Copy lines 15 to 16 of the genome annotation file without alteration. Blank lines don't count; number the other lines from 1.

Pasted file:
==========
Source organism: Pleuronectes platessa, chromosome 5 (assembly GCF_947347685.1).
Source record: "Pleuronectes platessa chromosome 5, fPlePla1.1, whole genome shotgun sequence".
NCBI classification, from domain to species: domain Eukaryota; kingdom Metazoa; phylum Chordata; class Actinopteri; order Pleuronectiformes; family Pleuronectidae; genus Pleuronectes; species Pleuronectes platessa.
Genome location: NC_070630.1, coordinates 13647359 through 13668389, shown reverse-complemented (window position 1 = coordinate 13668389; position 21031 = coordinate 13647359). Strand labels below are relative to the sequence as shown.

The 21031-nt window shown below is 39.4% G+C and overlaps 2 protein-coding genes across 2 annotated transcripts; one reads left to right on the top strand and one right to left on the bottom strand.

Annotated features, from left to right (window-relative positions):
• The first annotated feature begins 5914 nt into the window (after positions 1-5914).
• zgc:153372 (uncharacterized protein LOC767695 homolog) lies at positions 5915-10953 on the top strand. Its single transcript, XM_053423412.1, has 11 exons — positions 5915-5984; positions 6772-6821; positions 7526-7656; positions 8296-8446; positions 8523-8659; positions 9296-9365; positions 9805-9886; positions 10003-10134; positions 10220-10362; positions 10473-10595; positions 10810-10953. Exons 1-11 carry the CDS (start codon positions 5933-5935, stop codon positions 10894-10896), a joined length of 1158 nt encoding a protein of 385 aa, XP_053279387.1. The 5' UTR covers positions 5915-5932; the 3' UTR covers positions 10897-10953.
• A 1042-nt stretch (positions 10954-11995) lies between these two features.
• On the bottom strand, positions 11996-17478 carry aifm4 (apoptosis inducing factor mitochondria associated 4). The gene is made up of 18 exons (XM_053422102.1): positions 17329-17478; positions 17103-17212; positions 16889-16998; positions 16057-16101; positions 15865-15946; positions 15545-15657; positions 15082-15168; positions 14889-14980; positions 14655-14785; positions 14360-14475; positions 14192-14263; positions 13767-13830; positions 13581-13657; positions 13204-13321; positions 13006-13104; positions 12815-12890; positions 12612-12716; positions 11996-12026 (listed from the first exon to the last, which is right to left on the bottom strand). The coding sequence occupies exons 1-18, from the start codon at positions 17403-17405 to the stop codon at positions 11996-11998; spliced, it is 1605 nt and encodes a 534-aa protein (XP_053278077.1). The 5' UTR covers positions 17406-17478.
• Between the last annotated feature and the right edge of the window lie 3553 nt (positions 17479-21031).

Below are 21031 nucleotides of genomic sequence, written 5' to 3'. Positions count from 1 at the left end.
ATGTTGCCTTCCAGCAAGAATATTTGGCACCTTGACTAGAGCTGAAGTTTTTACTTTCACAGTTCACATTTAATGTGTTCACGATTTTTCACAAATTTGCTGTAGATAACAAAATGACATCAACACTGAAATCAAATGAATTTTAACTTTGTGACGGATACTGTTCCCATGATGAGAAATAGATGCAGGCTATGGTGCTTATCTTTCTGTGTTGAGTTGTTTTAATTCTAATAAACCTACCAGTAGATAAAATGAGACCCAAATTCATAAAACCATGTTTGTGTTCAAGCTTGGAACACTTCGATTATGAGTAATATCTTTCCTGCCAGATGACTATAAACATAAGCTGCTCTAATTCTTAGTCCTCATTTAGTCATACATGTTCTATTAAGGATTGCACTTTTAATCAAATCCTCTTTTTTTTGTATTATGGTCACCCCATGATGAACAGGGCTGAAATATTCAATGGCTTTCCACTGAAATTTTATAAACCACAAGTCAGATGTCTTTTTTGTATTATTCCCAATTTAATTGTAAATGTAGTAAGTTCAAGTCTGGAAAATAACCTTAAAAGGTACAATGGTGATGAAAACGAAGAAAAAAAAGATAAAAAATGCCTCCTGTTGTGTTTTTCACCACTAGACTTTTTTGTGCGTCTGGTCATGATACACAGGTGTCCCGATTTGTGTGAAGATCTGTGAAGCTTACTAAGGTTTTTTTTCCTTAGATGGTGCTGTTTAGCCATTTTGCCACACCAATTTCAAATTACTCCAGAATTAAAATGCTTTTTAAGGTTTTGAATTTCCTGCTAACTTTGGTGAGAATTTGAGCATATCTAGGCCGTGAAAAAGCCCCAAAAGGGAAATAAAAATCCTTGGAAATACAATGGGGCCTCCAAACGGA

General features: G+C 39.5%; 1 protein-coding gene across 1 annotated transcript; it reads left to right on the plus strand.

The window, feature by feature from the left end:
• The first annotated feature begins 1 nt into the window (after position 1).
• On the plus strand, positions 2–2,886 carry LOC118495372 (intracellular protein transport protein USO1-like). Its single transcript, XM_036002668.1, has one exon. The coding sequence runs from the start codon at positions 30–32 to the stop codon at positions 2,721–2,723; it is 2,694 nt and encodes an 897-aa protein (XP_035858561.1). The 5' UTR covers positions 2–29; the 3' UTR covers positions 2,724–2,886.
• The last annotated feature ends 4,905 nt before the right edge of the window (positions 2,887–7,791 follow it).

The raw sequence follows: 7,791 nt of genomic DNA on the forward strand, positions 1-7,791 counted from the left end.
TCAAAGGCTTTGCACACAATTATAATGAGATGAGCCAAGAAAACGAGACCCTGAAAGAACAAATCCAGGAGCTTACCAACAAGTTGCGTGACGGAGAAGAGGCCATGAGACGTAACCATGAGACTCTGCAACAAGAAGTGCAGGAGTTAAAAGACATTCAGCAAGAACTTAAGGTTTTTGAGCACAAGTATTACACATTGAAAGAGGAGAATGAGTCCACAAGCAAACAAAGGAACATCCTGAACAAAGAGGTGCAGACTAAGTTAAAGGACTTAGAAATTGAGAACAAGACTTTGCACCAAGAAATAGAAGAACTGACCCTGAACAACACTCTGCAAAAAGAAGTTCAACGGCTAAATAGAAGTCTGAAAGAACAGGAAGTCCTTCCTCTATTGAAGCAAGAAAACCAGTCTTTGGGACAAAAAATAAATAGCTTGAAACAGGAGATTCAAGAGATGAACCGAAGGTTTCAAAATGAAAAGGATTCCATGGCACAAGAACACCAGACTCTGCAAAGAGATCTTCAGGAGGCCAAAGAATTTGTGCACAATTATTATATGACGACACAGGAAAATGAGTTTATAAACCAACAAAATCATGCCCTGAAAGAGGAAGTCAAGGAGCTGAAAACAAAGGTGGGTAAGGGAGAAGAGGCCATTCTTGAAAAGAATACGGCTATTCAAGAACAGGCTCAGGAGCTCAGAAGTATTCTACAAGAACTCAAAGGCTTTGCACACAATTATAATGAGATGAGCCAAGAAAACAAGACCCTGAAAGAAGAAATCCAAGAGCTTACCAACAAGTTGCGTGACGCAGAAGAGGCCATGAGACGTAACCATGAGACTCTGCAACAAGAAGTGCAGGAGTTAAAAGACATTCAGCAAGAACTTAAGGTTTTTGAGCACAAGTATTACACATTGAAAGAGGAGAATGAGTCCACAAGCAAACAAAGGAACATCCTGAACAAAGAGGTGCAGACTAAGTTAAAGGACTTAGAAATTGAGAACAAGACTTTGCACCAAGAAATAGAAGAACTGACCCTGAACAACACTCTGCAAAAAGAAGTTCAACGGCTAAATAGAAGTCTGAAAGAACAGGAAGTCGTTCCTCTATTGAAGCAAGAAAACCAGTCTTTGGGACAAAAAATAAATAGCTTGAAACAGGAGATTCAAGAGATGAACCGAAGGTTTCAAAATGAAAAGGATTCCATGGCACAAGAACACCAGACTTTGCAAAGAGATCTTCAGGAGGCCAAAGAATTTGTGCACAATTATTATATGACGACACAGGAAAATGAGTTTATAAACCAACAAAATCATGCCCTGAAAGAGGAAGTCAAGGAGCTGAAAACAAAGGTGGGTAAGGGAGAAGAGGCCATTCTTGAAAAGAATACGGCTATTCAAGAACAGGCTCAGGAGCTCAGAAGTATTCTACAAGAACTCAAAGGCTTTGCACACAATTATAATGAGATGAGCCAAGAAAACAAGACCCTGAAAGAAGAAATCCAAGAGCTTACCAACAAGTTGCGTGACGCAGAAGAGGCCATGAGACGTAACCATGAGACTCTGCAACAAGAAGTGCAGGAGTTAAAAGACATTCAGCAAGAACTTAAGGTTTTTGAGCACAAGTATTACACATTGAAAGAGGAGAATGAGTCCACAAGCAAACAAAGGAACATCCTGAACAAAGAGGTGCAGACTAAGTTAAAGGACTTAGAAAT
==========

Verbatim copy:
The window, feature by feature from the left end:
• The first annotated feature begins 1 nt into the window (after position 1).